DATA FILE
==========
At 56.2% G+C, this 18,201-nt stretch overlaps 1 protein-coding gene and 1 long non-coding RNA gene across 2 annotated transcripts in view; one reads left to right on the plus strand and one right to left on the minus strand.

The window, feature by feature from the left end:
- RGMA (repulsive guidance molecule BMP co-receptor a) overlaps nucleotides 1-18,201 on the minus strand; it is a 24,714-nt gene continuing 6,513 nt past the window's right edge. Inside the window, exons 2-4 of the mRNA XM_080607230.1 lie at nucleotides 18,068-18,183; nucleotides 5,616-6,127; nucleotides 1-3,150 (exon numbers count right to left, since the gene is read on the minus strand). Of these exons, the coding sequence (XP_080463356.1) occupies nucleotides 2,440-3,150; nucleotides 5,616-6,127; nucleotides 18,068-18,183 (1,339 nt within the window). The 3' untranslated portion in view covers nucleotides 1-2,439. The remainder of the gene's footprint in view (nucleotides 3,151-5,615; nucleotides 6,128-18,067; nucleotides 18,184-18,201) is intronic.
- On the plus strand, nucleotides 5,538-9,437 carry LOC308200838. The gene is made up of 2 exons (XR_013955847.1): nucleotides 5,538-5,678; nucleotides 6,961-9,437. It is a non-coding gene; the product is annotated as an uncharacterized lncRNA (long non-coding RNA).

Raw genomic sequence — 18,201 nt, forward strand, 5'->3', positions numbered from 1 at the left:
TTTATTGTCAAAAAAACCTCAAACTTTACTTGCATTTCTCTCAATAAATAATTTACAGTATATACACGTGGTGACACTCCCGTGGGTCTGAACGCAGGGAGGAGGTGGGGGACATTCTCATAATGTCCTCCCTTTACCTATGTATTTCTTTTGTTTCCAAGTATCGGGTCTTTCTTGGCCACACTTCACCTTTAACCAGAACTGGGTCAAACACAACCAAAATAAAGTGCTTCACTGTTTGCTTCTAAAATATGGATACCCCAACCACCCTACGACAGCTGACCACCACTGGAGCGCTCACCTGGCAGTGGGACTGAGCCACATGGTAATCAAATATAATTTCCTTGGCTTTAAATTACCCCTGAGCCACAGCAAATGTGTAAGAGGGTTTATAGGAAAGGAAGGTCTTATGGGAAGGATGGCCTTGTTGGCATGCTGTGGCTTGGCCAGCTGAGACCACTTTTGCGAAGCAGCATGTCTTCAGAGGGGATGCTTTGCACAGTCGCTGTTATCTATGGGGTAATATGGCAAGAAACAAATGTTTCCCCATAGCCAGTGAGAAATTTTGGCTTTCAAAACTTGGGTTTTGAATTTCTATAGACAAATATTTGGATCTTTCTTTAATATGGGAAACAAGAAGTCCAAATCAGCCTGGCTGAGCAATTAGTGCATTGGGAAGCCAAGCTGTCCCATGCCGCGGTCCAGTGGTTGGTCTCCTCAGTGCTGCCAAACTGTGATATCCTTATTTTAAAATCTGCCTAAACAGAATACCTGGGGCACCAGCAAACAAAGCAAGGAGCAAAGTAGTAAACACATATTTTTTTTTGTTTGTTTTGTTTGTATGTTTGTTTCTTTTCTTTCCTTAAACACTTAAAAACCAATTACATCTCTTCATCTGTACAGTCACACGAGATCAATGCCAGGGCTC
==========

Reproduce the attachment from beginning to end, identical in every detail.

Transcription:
At 56.2% G+C, this 18,201-nt stretch overlaps 1 protein-coding gene and 1 long non-coding RNA gene across 2 annotated transcripts in view; one reads left to right on the plus strand and one right to left on the minus strand.

The window, feature by feature from the left end:
- RGMA (repulsive guidance molecule BMP co-receptor a) overlaps nucleotides 1-18,201 on the minus strand; it is a 24,714-nt gene continuing 6,513 nt past the window's right edge. Inside the window, exons 2-4 of the mRNA XM_080607230.1 lie at nucleotides 18,068-18,183; nucleotides 5,616-6,127; nucleotides 1-3,150 (exon numbers count right to left, since the gene is read on the minus strand). Of these exons, the coding sequence (XP_080463356.1) occupies nucleotides 2,440-3,150; nucleotides 5,616-6,127; nucleotides 18,068-18,183 (1,339 nt within the window). The 3' untranslated portion in view covers nucleotides 1-2,439. The remainder of the gene's footprint in view (nucleotides 3,151-5,615; nucleotides 6,128-18,067; nucleotides 18,184-18,201) is intronic.
- On the plus strand, nucleotides 5,538-9,437 carry LOC308200838. The gene is made up of 2 exons (XR_013955847.1): nucleotides 5,538-5,678; nucleotides 6,961-9,437. It is a non-coding gene; the product is annotated as an uncharacterized lncRNA (long non-coding RNA).

Raw genomic sequence — 18,201 nt, forward strand, 5'->3', positions numbered from 1 at the left:
TTTATTGTCAAAAAAACCTCAAACTTTACTTGCATTTCTCTCAATAAATAATTTACAGTATATACACGTGGTGACACTCCCGTGGGTCTGAACGCAGGGAGGAGGTGGGGGACATTCTCATAATGTCCTCCCTTTACCTATGTATTTCTTTTGTTTCCAAGTATCGGGTCTTTCTTGGCCACACTTCACCTTTAACCAGAACTGGGTCAAACACAACCAAAATAAAGTGCTTCACTGTTTGCTTCTAAAATATGGATACCCCAACCACCCTACGACAGCTGACCACCACTGGAGCGCTCACCTGGCAGTGGGACTGAGCCACATGGTAATCAAATATAATTTCCTTGGCTTTAAATTACCCCTGAGCCACAGCAAATGTGTAAGAGGGTTTATAGGAAAGGAAGGTCTTATGGGAAGGATGGCCTTGTTGGCATGCTGTGGCTTGGCCAGCTGAGACCACTTTTGCGAAGCAGCATGTCTTCAGAGGGGATGCTTTGCACAGTCGCTGTTATCTATGGGGTAATATGGCAAGAAACAAATGTTTCCCCATAGCCAGTGAGAAATTTTGGCTTTCAAAACTTGGGTTTTGAATTTCTATAGACAAATATTTGGATCTTTCTTTAATATGGGAAACAAGAAGTCCAAATCAGCCTGGCTGAGCAATTAGTGCATTGGGAAGCCAAGCTGTCCCATGCCGCGGTCCAGTGGTTGGTCTCCTCAGTGCTGCCAAACTGTGATATCCTTATTTTAAAATCTGCCTAAACAGAATACCTGGGGCACCAGCAAACAAAGCAAGGAGCAAAGTAGTAAACACATATTTTTTTTTGTTTGTTTTGTTTGTATGTTTGTTTCTTTTCTTTCCTTAAACACTTAAAAACCAATTACATCTCTTCATCTGTACAGTCACACGAGATCAATGCCAGGGCTC